Vodafone : Having a word in the wrong place
Internal jargon or shorthand can make for indecipherable, confusing or misleading navigation tags and site labelling.
Vodafone has expanded from the UK market to become one of the world’s biggest mobile phone service providers. As well as an online store its UK site offers customers several web-based services including TopUp, Email and Online billing.
The latter section includes a Demo that uses example web pages to show how to set up, access and manage your phone accounts online. None of the sample screen shots includes an address bar. Only when customers are accessing the real service on their own computers will they see that the URL which appears as they wait for their itemised bill to load includes the phrase “billed_dummy”.
Circumstances have combined to expose an in-house blindspot that could offend Vodafone customers by giving the impression the company secretly thinks of them as ‘dummies’.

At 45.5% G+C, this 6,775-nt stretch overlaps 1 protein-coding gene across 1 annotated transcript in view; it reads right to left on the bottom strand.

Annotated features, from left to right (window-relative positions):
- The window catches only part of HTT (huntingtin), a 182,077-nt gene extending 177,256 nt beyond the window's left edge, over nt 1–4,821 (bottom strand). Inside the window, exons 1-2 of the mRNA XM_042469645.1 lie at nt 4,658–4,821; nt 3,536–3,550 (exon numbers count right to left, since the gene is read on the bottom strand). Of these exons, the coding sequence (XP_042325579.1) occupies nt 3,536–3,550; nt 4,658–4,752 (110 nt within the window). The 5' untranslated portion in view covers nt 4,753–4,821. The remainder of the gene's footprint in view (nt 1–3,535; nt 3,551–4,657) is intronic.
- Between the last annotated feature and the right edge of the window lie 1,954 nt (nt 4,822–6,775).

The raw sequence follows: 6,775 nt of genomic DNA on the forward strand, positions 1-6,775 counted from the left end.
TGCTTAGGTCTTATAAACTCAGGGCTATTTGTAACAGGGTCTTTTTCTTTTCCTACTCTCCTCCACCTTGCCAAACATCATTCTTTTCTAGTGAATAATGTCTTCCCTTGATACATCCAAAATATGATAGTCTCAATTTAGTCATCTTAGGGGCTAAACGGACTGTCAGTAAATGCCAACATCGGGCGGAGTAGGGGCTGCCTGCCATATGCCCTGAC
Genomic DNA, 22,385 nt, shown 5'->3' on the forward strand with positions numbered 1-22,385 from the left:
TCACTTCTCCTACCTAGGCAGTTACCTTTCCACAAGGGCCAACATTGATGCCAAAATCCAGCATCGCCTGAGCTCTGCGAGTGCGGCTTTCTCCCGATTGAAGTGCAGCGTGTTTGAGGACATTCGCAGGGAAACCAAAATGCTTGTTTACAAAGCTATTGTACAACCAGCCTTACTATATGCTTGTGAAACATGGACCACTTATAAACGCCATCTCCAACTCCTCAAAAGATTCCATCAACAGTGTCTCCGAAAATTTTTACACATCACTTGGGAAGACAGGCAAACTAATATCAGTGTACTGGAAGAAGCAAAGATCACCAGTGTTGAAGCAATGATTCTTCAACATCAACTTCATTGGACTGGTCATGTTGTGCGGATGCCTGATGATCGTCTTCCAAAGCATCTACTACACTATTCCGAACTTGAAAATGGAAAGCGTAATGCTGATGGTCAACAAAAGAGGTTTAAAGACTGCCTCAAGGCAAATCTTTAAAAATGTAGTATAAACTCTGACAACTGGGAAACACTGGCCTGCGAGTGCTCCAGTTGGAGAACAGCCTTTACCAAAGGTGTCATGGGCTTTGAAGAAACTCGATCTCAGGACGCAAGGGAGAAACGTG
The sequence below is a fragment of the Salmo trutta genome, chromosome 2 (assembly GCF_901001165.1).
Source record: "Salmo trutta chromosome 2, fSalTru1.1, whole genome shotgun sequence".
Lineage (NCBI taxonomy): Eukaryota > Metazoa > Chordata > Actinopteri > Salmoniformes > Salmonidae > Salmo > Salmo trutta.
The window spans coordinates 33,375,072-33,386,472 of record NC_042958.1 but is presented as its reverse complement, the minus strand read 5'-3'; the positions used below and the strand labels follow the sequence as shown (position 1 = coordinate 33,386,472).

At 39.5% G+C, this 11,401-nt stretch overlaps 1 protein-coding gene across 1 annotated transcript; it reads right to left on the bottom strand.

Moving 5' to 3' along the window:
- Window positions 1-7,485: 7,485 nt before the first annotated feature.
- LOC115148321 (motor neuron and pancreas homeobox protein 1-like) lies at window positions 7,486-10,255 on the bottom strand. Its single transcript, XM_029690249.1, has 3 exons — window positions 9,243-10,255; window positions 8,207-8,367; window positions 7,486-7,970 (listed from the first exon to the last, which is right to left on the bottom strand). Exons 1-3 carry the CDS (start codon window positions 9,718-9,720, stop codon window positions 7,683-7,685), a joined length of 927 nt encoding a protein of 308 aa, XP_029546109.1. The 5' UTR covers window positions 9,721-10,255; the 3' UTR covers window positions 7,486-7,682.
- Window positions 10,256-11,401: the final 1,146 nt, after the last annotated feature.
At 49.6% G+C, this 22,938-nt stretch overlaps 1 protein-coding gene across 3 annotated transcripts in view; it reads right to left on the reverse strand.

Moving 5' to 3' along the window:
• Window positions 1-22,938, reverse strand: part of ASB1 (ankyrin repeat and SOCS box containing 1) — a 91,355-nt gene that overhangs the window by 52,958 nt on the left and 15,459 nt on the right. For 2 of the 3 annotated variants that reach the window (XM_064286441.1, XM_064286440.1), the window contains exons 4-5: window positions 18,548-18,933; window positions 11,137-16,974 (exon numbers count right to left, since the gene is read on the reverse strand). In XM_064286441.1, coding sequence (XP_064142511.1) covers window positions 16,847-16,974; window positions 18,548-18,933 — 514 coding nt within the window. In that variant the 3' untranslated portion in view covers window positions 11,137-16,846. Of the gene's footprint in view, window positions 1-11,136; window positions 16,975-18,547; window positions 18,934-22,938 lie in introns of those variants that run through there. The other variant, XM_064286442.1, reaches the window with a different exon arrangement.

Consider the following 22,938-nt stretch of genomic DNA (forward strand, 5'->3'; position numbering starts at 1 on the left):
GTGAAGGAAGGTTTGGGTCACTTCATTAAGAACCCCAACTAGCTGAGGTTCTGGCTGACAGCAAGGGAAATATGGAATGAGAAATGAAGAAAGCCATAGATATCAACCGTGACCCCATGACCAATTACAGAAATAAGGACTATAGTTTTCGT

The unitended faux pas is highlighted by the delay that occurs while the page loads. For the 20 seconds or so that this process takes there is little else for the customer to look at but the potentially offending URL string. Thus a piece of in-house titling that would have a clear and objective meaning to page designers and editors (dummy = template) is exposed to an audience to which this will almost certainly be unknown.
As well as the specific point that URL strings should be monitored from the end-viewer’s perspective, Vodafone’s embarrassment raises a more general issue. Even where there is no risk of offence the use of internal jargon or shorthand for navigation tags and site labelling can be indecipherable, confusing or misleading to users.http://www.vodafone.co.uk
First published on 10 February, 2004